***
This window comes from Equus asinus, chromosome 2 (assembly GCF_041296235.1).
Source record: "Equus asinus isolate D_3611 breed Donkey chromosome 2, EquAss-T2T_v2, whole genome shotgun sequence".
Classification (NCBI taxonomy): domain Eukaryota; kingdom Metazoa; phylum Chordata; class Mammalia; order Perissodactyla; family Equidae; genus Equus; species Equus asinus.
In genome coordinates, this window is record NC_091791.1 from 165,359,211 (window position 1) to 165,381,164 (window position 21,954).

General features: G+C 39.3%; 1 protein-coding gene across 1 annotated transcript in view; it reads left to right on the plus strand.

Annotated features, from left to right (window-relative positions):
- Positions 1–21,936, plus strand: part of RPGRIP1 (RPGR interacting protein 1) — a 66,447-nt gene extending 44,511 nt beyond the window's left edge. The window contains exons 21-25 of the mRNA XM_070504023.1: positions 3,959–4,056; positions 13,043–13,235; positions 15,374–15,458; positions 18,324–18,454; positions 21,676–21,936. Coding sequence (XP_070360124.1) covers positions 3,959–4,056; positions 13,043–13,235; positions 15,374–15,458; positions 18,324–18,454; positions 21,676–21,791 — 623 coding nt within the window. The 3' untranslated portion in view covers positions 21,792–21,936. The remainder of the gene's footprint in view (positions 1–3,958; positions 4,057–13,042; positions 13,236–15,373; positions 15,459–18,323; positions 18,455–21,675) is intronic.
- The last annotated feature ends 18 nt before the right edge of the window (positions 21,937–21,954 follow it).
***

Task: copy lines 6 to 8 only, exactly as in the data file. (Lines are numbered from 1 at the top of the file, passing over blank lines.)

Annotated features, from left to right (window-relative positions):
- Positions 1–21,936, plus strand: part of RPGRIP1 (RPGR interacting protein 1) — a 66,447-nt gene extending 44,511 nt beyond the window's left edge. The window contains exons 21-25 of the mRNA XM_070504023.1: positions 3,959–4,056; positions 13,043–13,235; positions 15,374–15,458; positions 18,324–18,454; positions 21,676–21,936. Coding sequence (XP_070360124.1) covers positions 3,959–4,056; positions 13,043–13,235; positions 15,374–15,458; positions 18,324–18,454; positions 21,676–21,791 — 623 coding nt within the window. The 3' untranslated portion in view covers positions 21,792–21,936. The remainder of the gene's footprint in view (positions 1–3,958; positions 4,057–13,042; positions 13,236–15,373; positions 15,459–18,323; positions 18,455–21,675) is intronic.
- The last annotated feature ends 18 nt before the right edge of the window (positions 21,937–21,954 follow it).